Here’s your chance to ask the wise surfing owl about all your surf-related conundrums - from how to stop nosediving to where to plan your next surf trip. No topic is too big, small or embarrassing, so ask away.
What’s the difference between surfing beach breaks and reefs?
- Andrea, Manchester
Generally, reef breaks are for more advanced surfers as they break onto shallow ledges of rock. However if you’re a competent surfer the benefits are enormous because you can usually paddle out to the line-up in a channel without having to duck-dive. Plus, the waves break mechanically in the same spot and are longer, so you know exactly where to catch them and can practice your moves over and over again.
With beach breaks, the waves don’t usually peel for as long and don’t break in a consistent place or pattern. Beach breaks are great for beginners, as you can get to grips with all the skills in the gentle white water. However, as you get better at surfing, to get out back you have to paddle and duck dive much more. Beach breaks are also more affected by currents and wind. I’ve got a new board, how do I go about waxing it?
- Claudia, USA
Start by marking out your waxing area with a base-coat wax in a cross-hatching pattern. Use a slightly harder wax for this first coat, to create a good bump pattern. Begin by the tail and move up towards the nose. Cross-hatching prepares the surface of the board, creating a base texture for the next layer of wax to grip onto. You want to make sure you wax over the complete area that your feet will be on. (There is nothing worse than slipping off your board because you put the wax in the wrong places!)
Then add a top coat of softer wax, creating a much stickier surface for your feet to grip to. Be sure to check the label and buy the right top coat for where you are surfing, as this layer is affected by the water temperature (you don’t want it melting off in tropical waters). Apply this wax with the same cross-hatch technique as you did with the basecoat.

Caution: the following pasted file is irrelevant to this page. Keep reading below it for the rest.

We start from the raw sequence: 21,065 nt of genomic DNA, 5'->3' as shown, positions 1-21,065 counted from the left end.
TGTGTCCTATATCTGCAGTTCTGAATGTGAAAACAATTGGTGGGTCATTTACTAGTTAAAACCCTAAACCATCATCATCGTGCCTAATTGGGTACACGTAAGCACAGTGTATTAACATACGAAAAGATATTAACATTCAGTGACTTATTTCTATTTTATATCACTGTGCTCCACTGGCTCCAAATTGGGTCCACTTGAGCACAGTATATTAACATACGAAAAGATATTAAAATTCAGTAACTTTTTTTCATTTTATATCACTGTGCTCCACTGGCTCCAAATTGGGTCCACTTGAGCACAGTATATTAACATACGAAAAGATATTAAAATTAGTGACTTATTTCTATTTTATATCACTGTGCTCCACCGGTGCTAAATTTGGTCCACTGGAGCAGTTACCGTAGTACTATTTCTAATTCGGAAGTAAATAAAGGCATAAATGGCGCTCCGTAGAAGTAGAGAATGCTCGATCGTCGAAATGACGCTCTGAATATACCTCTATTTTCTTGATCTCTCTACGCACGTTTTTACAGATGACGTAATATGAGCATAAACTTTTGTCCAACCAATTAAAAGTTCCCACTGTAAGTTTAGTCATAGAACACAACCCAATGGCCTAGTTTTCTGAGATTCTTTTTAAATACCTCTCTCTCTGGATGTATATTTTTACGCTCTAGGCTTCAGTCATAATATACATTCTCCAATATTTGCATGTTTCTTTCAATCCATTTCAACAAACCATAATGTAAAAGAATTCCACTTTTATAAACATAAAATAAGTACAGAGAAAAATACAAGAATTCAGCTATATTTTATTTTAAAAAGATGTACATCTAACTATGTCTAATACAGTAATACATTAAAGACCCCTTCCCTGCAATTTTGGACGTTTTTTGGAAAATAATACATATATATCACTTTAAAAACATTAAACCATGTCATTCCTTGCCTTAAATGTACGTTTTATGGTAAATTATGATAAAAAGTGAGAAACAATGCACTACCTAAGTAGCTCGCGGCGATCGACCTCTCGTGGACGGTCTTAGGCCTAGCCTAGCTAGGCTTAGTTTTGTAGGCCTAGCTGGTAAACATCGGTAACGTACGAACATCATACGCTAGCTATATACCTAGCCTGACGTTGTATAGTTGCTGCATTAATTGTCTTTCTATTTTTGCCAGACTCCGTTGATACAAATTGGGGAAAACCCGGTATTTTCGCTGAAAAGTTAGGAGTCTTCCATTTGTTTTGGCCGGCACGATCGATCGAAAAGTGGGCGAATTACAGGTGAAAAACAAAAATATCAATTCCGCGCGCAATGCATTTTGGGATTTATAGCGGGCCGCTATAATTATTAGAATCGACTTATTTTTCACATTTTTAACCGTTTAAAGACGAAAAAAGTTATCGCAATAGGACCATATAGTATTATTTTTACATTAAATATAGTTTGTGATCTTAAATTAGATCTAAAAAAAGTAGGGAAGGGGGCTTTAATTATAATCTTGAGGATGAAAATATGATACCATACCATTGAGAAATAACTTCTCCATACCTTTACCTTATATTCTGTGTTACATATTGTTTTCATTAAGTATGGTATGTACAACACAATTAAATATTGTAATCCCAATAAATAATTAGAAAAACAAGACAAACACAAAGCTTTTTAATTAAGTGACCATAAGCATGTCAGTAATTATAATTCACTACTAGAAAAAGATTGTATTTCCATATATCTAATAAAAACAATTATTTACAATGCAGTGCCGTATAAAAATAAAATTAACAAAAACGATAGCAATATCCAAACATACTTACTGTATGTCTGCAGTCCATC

What are rip currents and what should I do if I get in trouble in the sea?
- Caroline, Australia
Rip currents are caused by a body of water finding a channel to flow back out to sea. Rips can usually be identified from the shore as channels of deeper water (often between sandbars) where the waves aren’t breaking: the surface of the water is usually rippled or choppy, and may be discoloured by sand. A strong rip current can quickly drag you out to sea. If you get caught in a rip, don’t try to paddle back to shore against the current, paddle across it to wherever the waves are breaking.
Rip currents are often only 10 or 20 yards wide, so you can usually escape their clutches quite easily. Never panic and abort your board, as it’s your life raft.
I get painful ears after I’ve been in the sea, why is this and how can I fix it?
- Amélie, France
Ear infections are common amongst surfers, especially if you surf in cold water. The chilly conditions can cause the bones in the narrow canal to grow and water can get trapped, furthering the risk of infection. This is known as ‘Surfer’s Ear’ and if you ignore it for too long it can get very painful and may need surgery to be cured. To avoid this, all surfers should wear ear plugs in cold water, as they protect ears from the water, cold air and contaminants.You can buy a pair of SurfEars from The SurfGirl
Do you have any tips on staying fit for surfing over winter?
- Amanda, Cornwall
As it becomes harder to surf over the winter months, it’s important to make sure your fitness doesn’t suffer – so join a gym or workout at home. Our Surf Girl
Guide to Surf Fitness is packed full of surfspecific workouts that target the areas of your body that you need to keep strong and toned for surfing. If you’re working out at home then invest in some kit like an exercise ball for core strength or an Indo Board to improve your coordination and balance while strengthening your legs. Also make sure you stay active by swimming regularly, join an exercise or yoga class and plan a route around your local area for a bi-weekly run.
To send in a question, and be in with a chance to win a copy of e Surf Girl Handbook, email thewisesur[email protected] orcasurf.co.uk. Each issue we will give away a copy. e Surf Girl Handbook is available at the SurfGirl Beach Boutique.